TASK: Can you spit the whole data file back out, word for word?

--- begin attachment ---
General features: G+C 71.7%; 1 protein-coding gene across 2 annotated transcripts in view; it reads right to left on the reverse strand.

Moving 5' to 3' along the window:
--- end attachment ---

General features: G+C 71.7%; 1 protein-coding gene across 2 annotated transcripts in view; it reads right to left on the reverse strand.

Moving 5' to 3' along the window: